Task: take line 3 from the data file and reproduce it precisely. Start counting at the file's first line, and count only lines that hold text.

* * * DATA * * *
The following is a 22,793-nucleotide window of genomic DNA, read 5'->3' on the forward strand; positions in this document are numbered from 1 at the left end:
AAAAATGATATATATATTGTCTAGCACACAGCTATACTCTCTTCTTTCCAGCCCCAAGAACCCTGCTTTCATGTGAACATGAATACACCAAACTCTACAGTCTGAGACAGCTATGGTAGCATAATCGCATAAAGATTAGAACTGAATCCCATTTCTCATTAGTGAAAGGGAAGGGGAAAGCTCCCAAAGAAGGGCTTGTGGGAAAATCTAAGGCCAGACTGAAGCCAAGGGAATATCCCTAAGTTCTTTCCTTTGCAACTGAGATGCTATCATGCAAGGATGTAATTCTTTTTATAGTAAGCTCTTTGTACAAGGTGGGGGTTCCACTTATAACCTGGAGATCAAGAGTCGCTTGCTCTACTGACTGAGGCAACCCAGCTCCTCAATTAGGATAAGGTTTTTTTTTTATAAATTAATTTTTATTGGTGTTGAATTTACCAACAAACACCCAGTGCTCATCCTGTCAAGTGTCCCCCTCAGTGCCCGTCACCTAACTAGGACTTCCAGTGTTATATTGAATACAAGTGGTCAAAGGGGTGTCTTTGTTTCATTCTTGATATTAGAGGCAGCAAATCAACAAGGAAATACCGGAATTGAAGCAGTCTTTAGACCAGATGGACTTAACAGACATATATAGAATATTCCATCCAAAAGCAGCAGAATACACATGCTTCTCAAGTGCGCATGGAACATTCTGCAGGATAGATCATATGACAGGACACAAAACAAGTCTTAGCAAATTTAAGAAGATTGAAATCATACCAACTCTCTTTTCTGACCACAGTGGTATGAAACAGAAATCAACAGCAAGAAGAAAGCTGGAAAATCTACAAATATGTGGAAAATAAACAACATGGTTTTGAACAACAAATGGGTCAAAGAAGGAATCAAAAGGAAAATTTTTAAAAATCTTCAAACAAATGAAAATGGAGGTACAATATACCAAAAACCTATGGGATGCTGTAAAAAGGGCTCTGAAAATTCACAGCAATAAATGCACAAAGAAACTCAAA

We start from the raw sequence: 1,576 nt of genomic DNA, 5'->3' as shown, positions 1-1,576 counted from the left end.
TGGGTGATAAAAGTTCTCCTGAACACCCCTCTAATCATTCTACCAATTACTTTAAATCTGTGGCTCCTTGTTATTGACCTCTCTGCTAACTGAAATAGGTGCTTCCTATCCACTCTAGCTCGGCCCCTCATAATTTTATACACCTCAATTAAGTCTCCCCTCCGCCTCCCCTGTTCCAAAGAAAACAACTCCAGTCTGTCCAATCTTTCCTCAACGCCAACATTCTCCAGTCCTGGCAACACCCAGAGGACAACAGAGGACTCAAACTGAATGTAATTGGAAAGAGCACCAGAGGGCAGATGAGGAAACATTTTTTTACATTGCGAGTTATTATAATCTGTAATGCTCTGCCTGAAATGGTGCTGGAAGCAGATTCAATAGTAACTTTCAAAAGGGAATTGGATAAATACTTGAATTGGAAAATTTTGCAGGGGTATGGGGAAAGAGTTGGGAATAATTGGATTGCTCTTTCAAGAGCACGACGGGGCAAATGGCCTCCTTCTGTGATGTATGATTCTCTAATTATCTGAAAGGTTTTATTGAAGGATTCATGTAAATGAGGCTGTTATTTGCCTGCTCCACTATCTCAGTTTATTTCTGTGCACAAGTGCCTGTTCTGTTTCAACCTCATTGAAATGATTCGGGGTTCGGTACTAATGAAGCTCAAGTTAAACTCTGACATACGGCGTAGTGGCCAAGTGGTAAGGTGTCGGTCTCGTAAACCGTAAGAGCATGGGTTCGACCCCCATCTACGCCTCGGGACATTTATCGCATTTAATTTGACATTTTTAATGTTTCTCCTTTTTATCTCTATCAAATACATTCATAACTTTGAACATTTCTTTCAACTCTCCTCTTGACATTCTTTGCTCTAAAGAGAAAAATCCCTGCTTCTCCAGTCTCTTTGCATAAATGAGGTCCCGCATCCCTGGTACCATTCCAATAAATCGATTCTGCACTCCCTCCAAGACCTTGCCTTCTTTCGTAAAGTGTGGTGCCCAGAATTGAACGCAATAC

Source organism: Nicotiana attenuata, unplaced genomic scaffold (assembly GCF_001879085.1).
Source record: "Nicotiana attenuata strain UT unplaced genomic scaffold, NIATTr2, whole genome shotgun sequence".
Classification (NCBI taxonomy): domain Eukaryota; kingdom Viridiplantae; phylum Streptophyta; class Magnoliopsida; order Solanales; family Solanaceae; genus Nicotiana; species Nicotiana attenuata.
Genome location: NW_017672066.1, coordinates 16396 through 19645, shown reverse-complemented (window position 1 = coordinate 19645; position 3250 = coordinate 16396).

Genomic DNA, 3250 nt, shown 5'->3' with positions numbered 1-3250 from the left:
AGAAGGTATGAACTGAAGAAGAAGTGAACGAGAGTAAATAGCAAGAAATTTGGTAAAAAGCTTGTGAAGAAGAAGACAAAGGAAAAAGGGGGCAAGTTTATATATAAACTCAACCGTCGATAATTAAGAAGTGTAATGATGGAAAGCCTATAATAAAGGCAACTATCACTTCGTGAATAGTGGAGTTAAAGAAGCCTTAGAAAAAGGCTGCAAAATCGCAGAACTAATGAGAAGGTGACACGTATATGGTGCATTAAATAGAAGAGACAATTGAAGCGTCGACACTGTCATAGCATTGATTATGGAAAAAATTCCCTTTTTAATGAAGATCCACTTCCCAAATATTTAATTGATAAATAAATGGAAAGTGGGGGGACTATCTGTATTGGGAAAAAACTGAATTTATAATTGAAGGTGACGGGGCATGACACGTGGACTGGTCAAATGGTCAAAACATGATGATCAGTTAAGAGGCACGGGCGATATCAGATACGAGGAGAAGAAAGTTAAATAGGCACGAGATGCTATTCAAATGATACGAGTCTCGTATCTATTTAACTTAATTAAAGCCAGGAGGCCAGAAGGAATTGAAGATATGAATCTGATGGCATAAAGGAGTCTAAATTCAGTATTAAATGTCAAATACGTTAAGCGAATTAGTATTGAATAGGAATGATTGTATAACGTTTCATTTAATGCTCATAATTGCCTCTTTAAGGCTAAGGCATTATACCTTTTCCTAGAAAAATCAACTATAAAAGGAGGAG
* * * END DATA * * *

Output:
We start from the raw sequence: 1,576 nt of genomic DNA, 5'->3' as shown, positions 1-1,576 counted from the left end.